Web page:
How can we better serve our nonbinary patients?
For years, I never really thought about my gender (or lack thereof) or considered the gender binary as a concept. I had never questioned my pronouns before or how language affected me and my well-being. However, I did know that I was different from what was expected of me based on my appearance. This made me deeply uncomfortable. Through reading and discussion, I learned more about gender as it exists as a spectrum. I knew that I was nonbinary.
Outside of intersex individuals, sexes are primarily divided into male and female based on anatomy. Gender is separate from sex. Sex is what we really tell new parents during an ultrasound when we discover the genitalia of their future child. What we say, however, is a gender: “It is a boy,” or “it is a girl.” Many love to engage in gender reveals, with pink or blue defining the identity of an individual who has not yet had the chance to give their input and define who they are on their own. With language, we define someone’s gender for them—and when that individual is uncomfortable with this imposed identity, society labels them the exception to the norm. This can have a devastating impact on our patients’ mental and physical health.
The gender binary can certainly be comforting. For example, it means everything to my trans patients when they are finally seen as the same gender on the outside that they are on the inside. But for many patients, we leave room for discomfort when operating solely within the binary. With gender seen as a spectrum, however, there are infinite genders in between the 2 most of us think of. This makes way for individuals to define their own identities. One could argue that most people are nonbinary if gender is a spectrum, or that gender does not exist at all.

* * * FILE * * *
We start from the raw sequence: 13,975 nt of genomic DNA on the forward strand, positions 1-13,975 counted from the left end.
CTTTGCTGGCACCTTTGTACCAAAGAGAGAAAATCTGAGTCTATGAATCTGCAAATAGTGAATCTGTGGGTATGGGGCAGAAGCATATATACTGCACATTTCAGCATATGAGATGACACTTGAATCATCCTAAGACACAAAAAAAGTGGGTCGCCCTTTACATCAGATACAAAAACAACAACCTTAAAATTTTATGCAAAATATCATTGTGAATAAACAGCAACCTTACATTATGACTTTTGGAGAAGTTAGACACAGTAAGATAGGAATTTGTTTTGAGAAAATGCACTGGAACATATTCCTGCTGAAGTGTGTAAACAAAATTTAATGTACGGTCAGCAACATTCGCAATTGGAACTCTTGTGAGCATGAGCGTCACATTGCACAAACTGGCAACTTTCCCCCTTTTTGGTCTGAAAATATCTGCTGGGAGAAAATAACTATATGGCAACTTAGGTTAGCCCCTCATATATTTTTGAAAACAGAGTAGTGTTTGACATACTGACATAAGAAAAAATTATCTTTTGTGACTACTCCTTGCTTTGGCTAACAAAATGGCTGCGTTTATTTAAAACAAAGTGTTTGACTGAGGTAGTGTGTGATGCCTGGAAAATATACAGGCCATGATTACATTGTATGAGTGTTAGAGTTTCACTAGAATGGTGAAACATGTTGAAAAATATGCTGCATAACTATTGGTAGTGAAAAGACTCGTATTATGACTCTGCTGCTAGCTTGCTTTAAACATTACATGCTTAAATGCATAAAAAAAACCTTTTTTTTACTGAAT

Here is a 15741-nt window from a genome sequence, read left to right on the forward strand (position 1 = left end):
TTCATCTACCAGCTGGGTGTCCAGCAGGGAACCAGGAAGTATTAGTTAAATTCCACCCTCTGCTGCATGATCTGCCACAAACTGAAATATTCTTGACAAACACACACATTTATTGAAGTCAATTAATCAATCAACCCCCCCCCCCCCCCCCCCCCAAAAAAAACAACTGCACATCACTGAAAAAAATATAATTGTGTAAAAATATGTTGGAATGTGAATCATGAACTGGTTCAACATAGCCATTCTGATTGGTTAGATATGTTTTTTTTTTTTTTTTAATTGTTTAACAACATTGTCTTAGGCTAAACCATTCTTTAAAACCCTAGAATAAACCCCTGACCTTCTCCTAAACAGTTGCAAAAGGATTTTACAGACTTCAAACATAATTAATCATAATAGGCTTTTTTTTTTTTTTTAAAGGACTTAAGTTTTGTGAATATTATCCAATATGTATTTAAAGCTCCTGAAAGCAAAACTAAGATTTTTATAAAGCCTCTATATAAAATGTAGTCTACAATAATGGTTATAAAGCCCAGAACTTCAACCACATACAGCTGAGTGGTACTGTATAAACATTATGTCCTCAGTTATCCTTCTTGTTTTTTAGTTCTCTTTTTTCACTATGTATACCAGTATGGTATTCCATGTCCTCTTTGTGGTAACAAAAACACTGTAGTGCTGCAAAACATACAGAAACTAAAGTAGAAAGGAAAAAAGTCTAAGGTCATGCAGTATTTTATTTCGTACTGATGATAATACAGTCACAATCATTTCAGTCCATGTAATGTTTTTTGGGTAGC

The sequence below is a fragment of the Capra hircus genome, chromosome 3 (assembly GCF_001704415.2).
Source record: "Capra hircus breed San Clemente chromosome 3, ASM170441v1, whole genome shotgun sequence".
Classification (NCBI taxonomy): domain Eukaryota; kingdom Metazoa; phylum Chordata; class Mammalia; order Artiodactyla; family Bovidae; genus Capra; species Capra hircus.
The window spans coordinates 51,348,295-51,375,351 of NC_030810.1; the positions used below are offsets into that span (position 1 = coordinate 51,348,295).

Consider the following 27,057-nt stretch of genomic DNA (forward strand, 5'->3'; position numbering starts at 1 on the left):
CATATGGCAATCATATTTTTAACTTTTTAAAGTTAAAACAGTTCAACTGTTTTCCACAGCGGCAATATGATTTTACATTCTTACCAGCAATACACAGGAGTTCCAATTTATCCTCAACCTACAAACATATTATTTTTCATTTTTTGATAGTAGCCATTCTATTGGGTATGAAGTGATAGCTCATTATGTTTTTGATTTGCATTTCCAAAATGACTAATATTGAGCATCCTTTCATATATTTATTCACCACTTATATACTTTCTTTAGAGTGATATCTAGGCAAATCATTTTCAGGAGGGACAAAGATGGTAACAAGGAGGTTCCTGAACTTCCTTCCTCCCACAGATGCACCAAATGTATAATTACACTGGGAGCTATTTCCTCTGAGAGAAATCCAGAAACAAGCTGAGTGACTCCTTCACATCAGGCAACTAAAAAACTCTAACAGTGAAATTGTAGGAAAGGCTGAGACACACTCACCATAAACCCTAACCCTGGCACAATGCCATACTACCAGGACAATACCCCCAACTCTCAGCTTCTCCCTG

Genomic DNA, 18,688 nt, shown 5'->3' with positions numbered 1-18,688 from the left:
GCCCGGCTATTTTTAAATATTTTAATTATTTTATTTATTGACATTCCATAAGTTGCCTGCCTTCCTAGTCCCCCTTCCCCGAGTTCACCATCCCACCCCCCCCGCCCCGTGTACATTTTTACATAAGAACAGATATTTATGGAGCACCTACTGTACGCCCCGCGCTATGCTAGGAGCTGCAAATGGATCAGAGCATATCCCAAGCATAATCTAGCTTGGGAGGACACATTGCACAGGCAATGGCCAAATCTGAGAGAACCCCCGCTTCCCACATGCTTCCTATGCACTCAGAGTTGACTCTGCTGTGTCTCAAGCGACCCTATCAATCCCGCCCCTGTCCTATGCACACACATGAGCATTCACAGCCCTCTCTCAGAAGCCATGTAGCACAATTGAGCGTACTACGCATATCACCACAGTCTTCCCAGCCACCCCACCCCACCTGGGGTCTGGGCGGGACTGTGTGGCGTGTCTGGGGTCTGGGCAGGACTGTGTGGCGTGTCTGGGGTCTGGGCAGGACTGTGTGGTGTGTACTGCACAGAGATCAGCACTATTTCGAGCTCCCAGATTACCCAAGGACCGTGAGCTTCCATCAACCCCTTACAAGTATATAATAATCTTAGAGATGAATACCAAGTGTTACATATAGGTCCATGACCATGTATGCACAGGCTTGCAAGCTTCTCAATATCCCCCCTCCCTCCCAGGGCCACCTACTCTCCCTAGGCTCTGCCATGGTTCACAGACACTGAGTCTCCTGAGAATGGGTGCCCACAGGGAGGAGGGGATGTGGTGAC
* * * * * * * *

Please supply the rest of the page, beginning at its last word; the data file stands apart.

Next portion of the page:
We use language that reflects our identity by way of pronouns. During clinical rotations and in forums where individuals discuss pronouns, there is often confusion surrounding those outside of the gender binary. He/she pronouns are intuitive for most individuals—they match what people usually think of as singular and man/woman. However, when an individual adopts “they” pronouns, we often stop to question: Is “they” singular? How can we use “they” outside of plurality? We do this all the time without thinking, and we have done so for hundreds of years across many cultures.
Recall the last time you found an object that did not seem to have an apparent owner. We say, “someone lost their [object].” We know this is a singular individual, but because the gender of the individual is unknown to us, we assign the nonbinary “they.” We opt not to use “he or she lost his or her wallet.” The singular, gendered version might sound even more unnatural to you here. Like driving a car, when we start to think about the act, it suddenly feels odd to us, like we have never driven before. It is the same with language.
So, how can we better serve our nonbinary patients? We can start by adopting more inclusive language in our fields. For example, in OBGYN, we talk about women’s health and pregnant women—but it is not only women who can become pregnant or use our services. Trans men and nonbinary individuals also need us. Although it takes effort because it is not our habitual way of thinking, adopting language such as “pregnant people” can make all our patients feel more included.
Respecting someone’s pronouns is vital to respecting the person in front of us and their identity. Gender has a different meaning to everyone. There are many different pronouns, even beyond they/their/them—for example, zey/zeir/zem. Many nonbinary individuals may fall slightly on the feminine or masculine side of the spectrum and adopt both she/they or he/they pronouns. Some individuals are more gender fluid, adopting he/she/they pronouns.
I have found that the best way to know what someone uses is to introduce myself with my pronouns and then simply ask the individual about theirs. Then I practice, accepting that I often get things wrong, but knowing that I am trying my best.
Mx Mendelow is a third-year medical student at the University of South Carolina School of Medicine Greenville. She received her BA in Romance Languages and Literatures and International Studies from the University of Michigan and practiced as a licensed esthetician prior to medical school. She hopes to pursue OBGYN and incorporate her love of psychiatry into her practice.